How A Diagnosis And Treatment Can Affect Sexuality And Sex Drive

A diagnosis and treatment of a serious health condition can affect sexuality and sex drive as follows: 

  • Loss of sex drive (“Libido”) due to depression or anxiety.  Both men and women who are diagnosed with cancer are 15 or 20 percent more likely to have depression or anxiety. Depression and anxiety can affect mood, your connection with your self, your connection with your partner and children, and with your co-workers. (For information about how to cope, click on the appropriate link: DepressionAnxiety.)
  • Self consciousness: Both patients and their partners are likely to feel more self-conscious and less secure which can affect  a person's self-esteem and sex drive or prowess.
  • Fear of recurrence: Even though it is not logical, fear of recurrence can also impact sexual relationships because of a fear that sex could harm a surgical site if there was surgery.
  • Negative feeling about self: Because of physical changes such as hair loss, scars or loss of weight, patients can have a lowered feeling about themselves which can lower sex drive.
  • Role changes: If a bread winner is diagnosed and has to stay home or needs physical help, the partner has more to do, and may even have to return to work. The partner is also likely to change from being an equal to being a caregiver. These changes can cause conflict and can lower self esteem – which in turn lowers sex drive.
  • Reproductive concerns: Chemotherapy and other treatments can affect fertility. In turn, this can have an emotional impact as well as the physical result of no longer being able to have children.
  • Side effects: Side effects such as weight gain or loss, change in sense of smell and taste, dry mouth can have an effect on interest in sex and being sexual.

NOTE: Use of alcohol and smoking can cause erection difficulties and lack of interest in sex.

How To Minimize Sexual Issues

Sex is only a part of sexuality and intimacy.

If you are not able to have sex in the manner you're used to, you can still be a good lover. Oral and manual stimulation can lead to orgasm. Touching and caressing are also important.


If a man has difficulty getting or maintaining an erection:

  • Medications such as those sold under the brand name Viagra or Cialis may help. Speak with your doctor or other health care professional.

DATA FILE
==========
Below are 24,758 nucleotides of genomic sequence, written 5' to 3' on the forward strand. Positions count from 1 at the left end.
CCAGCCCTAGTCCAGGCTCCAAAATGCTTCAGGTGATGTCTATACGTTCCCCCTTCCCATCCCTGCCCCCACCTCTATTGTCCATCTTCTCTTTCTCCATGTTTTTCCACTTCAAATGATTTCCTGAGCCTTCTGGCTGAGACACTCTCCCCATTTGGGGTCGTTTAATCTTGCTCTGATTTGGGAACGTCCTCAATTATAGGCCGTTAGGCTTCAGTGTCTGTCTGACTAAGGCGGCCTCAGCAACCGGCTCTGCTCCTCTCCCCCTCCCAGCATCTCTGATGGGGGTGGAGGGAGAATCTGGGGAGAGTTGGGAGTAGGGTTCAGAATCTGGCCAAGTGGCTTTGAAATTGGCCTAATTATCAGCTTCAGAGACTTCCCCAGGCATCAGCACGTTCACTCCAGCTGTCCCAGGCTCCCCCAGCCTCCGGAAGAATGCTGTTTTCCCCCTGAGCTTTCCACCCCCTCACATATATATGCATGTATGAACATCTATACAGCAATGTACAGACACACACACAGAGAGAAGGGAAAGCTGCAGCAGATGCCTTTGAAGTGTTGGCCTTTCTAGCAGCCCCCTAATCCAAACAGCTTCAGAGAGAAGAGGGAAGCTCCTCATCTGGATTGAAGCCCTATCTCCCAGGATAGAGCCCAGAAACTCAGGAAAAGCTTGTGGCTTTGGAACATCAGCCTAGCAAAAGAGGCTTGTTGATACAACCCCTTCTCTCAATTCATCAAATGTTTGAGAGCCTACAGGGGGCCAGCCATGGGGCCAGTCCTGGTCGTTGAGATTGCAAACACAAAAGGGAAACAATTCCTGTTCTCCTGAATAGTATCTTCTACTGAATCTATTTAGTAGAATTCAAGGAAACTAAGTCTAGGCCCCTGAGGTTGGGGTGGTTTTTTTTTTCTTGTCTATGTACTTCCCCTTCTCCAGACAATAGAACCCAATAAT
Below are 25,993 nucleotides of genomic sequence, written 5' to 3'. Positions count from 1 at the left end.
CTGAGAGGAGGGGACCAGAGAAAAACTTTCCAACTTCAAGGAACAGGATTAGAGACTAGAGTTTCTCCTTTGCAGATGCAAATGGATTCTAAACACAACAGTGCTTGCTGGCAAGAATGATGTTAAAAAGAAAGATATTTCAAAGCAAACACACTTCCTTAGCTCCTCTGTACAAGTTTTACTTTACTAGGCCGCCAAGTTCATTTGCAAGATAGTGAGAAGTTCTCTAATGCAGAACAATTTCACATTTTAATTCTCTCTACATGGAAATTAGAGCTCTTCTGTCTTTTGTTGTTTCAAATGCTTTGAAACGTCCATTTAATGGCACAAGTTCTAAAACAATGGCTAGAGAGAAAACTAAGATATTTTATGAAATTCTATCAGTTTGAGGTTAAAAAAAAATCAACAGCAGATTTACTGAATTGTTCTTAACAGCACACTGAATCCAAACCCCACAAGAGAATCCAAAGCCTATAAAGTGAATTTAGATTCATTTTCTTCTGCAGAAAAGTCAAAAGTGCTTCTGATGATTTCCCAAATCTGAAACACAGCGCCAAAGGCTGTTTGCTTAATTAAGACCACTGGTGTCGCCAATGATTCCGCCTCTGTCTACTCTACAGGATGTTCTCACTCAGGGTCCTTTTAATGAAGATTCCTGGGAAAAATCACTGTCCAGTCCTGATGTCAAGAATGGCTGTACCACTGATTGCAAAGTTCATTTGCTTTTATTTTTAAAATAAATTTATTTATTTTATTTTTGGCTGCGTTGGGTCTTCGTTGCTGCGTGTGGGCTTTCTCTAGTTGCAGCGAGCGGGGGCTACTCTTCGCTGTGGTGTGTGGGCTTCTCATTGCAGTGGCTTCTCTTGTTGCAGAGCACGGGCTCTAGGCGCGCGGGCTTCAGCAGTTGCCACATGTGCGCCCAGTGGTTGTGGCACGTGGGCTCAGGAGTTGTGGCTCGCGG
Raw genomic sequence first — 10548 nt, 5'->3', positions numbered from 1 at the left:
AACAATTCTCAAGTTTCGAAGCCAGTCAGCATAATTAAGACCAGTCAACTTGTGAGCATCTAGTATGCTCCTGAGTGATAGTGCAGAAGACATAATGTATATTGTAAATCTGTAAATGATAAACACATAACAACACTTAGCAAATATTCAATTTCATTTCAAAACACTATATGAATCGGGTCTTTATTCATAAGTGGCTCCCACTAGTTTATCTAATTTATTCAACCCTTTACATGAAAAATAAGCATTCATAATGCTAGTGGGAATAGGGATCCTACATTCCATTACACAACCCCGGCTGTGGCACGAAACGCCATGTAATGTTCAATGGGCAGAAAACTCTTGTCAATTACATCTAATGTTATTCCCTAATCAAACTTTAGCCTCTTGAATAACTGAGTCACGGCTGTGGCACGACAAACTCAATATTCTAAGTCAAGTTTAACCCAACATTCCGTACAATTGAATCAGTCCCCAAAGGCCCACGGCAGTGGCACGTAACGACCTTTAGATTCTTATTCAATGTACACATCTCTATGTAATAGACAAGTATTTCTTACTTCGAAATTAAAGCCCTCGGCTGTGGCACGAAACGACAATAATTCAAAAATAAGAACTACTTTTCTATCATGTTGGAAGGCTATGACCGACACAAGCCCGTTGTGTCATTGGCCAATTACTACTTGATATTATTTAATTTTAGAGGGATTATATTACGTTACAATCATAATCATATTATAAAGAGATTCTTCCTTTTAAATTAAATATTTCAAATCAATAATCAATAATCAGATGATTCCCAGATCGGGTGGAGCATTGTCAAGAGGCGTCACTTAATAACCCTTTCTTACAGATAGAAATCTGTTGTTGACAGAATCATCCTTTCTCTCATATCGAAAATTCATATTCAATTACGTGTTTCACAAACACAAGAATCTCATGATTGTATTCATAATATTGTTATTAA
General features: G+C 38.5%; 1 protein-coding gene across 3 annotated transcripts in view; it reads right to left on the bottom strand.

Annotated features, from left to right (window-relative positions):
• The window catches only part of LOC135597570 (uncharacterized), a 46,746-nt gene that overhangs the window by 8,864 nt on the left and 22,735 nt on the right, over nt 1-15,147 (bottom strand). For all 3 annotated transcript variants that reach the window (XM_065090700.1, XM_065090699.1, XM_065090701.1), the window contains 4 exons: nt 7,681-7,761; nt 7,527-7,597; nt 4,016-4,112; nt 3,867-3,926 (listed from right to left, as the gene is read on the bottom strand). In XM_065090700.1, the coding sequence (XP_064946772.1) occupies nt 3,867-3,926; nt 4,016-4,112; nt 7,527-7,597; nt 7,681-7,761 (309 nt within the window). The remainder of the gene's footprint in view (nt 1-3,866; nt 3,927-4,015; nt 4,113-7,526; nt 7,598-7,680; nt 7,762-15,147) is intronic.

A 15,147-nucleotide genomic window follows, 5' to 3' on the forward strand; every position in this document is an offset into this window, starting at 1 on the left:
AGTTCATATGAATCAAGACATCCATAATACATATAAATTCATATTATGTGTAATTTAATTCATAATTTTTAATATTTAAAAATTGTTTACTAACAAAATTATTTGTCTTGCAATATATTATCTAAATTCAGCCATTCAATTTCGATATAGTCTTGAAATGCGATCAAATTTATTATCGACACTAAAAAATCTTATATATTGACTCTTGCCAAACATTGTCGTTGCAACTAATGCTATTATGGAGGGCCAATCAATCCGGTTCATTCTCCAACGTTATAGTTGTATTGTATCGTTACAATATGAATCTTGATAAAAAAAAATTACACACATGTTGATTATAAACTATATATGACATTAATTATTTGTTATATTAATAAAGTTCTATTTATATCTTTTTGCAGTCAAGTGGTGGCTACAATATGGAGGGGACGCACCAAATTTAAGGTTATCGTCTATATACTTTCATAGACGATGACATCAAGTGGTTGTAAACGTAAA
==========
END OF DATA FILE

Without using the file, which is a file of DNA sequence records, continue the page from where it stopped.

• Penile prostheses are also available. A urologist who specializes in penile prostheses can explain the available types and the implantation procedure.
  • Consider the possible cause. It could be due to depression or fatigue - or even to dealing with a life changing condition. For discussions about depression and fatigue, see the documents in "To Learn More."


  • Dryness and soreness in the vagina may lead to painful intercourse. It can be treated with vaginal lubricants during sex and/or hormones.
  • If you undergo radiation or surgery,  the vagina may narrow making sex painful. Vaginal dilators before sex may help prevent narrowing of the vagina.
  • Consider whether difficulties are caused by depression or fatigue - or even to dealing with a life changing condition. For discussions about depression and fatigue, see the documents in "To Learn More."

Advice about physical and emotional issues around sex and intimacy is available through a referral to a sex or couples counselor. The two are likely intertwined.

How To Involve Your Partner With Sex And/Or Intimacy Issues

Discuss your sexual  concerns and issues with your partner or person with whom you want to have sex. If  you keep the matter to yourself while changing your behavior, it  will send mixed signals which can easily be misinterpreted as a lack of interest in sex or in the other person.

Talk about how you feel about your sex life, and what you would like to change. Consider talking about your concerns, your beliefs about why your sex life is the way it is, your feelings, and what would make you feel better.

Approaching the subject openly avoids blame, stays positive, and gives your partner a better sense of how you are feeling.

Likewise, ask your partner or other person to discuss his or her concerns and issues.

  • It is not unusual for other people to be confused about how to behave.
  • Try to be open minded as you listen to your partner's point of view.

Consider asking your partner to accompany you to your visits with your specialist. He or she can be part of the discussion about sex and intimacy issues, as well as about possible solutions.